Nfld. & Labrador

$700 suppers show MUN has an 'entitlement problem,' says advanced education minister

Gerry Byrne fired off another zinger Tuesday in the ongoing back-and-forth between government and MUN.

Gerry Byrne says university must cut spending before raising tuition or student fees

Advanced Education Minister Gerry Byrne speaking outside the House of Assembly. (Mark Quinn/ CBC)

Newfoundland and Labrador's minister of advanced education says Memorial University has some explaining to do if it believes $700 recruitment meals are necessary.

The comment is the latest salvo in the ongoing feud between Gerry Byrne and the university's administrative leaders over MUN's finances.

There is an entitlement problem here.- Gerry Byrne

Speaking outside the House of Assembly Tuesday, Byrne said he respects the autonomy of the university but is calling on officials there to reduce spending.

"This is a discussion about $371 million of Newfoundland and Labrador taxpayers' money and how it is spent," he said.

Byrne said he is on the side of students and taxpayers who don't want the university to raise more money from them.

Noreen Golfman, MUN's vice-president (academic), speaks to reporters following a town hall forum Thursday over the university's financial situation. (CBC)

"This university is not being starved of resources. There was a provocative statement from the VP of Academic and the Provost of the University. Madame Noreen Golfman said that it's perfectly normal and acceptable to host $700 recruitment suppers," he said.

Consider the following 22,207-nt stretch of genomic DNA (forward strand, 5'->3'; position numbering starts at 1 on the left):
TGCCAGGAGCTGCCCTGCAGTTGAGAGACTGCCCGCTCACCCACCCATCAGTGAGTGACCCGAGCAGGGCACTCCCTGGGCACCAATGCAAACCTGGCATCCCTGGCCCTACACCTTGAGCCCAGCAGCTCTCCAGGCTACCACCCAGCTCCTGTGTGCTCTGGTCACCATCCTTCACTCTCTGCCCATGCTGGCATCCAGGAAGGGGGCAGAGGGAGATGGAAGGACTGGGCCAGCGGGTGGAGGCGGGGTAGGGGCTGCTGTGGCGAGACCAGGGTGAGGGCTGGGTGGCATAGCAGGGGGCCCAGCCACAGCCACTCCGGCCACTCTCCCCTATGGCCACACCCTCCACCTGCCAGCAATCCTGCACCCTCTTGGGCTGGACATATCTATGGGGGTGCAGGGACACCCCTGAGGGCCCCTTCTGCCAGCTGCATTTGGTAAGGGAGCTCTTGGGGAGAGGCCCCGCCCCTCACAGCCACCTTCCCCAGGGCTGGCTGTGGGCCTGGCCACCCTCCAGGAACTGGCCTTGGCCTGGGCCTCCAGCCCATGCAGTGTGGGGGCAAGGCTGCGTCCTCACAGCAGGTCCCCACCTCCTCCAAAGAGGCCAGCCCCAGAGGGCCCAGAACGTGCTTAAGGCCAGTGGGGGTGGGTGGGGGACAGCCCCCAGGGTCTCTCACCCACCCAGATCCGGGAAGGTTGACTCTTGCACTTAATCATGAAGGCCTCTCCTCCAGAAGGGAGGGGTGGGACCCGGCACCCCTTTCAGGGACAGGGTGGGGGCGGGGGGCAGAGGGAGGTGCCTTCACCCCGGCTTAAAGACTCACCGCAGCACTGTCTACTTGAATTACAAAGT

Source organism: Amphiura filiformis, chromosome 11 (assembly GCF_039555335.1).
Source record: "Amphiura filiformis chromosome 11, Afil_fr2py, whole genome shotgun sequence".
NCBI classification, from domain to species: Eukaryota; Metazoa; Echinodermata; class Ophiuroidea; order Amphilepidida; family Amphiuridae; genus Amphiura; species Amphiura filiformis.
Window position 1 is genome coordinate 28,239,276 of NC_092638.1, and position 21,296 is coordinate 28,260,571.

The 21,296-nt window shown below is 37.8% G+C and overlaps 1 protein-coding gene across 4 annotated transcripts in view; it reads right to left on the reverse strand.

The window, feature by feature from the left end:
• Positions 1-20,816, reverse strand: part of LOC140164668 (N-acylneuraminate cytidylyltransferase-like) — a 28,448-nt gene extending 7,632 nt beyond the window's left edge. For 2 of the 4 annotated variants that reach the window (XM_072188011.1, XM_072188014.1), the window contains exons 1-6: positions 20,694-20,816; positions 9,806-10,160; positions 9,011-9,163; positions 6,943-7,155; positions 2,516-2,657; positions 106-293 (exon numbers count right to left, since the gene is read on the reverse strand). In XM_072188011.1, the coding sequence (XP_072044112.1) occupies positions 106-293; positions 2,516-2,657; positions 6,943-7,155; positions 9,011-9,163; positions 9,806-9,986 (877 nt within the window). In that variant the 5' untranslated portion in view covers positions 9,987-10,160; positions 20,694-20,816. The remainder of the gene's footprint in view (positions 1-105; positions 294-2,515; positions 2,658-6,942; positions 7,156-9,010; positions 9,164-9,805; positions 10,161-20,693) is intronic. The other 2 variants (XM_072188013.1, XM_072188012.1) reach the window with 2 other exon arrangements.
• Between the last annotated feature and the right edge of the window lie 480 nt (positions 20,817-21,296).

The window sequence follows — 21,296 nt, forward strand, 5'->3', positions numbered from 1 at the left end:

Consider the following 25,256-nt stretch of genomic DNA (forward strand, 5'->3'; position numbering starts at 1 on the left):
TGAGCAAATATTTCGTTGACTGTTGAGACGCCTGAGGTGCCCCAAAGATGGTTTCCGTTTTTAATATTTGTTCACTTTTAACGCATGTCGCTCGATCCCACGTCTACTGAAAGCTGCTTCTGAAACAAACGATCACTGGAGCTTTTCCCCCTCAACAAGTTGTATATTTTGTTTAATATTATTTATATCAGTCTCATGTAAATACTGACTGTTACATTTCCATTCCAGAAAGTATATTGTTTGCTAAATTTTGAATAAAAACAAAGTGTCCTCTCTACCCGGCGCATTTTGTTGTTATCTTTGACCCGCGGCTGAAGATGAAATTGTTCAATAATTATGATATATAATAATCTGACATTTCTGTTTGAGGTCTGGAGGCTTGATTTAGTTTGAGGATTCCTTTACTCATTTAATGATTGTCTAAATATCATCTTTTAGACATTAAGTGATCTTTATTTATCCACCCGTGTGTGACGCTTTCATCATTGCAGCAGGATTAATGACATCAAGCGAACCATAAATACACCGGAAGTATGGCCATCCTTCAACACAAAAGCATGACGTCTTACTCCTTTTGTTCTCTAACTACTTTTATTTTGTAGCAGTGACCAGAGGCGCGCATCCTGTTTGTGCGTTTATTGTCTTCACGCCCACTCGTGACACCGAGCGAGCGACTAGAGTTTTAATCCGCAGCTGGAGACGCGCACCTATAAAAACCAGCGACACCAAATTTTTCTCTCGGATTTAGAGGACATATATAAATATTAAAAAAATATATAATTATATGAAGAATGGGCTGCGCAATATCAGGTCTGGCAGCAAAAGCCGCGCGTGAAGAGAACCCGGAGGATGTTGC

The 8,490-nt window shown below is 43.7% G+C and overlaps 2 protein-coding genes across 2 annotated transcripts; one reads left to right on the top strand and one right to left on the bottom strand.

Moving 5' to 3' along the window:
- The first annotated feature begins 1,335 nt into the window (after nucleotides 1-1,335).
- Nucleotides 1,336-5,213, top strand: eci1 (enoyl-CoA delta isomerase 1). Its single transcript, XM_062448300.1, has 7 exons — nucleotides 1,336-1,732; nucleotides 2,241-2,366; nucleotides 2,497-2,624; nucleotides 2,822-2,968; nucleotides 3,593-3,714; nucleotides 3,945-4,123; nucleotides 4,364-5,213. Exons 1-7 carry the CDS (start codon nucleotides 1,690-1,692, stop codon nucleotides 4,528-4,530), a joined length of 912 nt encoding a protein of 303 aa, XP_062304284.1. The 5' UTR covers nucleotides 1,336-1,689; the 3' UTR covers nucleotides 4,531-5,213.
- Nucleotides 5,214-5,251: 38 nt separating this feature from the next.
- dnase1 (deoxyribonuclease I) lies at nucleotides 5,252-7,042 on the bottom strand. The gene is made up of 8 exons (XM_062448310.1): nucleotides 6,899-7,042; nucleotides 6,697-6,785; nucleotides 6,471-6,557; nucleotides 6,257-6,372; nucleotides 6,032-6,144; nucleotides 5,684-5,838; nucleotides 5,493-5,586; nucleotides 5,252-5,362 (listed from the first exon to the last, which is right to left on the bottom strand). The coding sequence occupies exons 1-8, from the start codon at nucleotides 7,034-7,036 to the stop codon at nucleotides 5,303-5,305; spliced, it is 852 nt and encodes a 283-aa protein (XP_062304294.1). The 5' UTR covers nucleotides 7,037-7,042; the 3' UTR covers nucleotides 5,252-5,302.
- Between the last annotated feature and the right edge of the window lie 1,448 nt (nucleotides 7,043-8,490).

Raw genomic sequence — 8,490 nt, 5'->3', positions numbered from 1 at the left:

"Well, there is an entitlement problem here. When you say that you are going to offer $700 suppers but [won't] look at one dime of further discretionary spending … the university has some explaining to do," said Byrne.

MUN weighs new options

On April 27, MUN's administration held a town hall forum to discuss the university's financial situation, and try to build a consensus on how to tackle it.

This international student says she's paid almost four times the tuition that a domestic student would pay — and asked what additional fees graduate students can expect. (Memorial University)

At the meeting, Golfman said increasing tuition or fees for students is not a popular option, but with the government cutting $10-million in infrastructure funding for the university, the administration is left with with few options.

"As senior administrators, we have to do the right thing," she said. "We don't want to be in a place where we are asking for more tuition from international and Canadian students, but this is the place we've come to."

Golfman said one solution could include shifting MUN's model of a research-oriented institution to one more focused on teaching — an approach adopted by other Canadian schools such as Mount Allison University in New Brunswick.

MUN's Noreen Golfman has mused that the university might become more like Mount Allison University and focus more on teaching and less on research. (CBC)

She said another option could be to revisit MUN's relationship with Grenfell Campus in Corner Brook, something that would undermine years of recent progress when it comes to the relationship with the campus, according to Golfman.

Byrne said Tuesday that he has asked to meet with university administrators to discuss spending as soon as possible.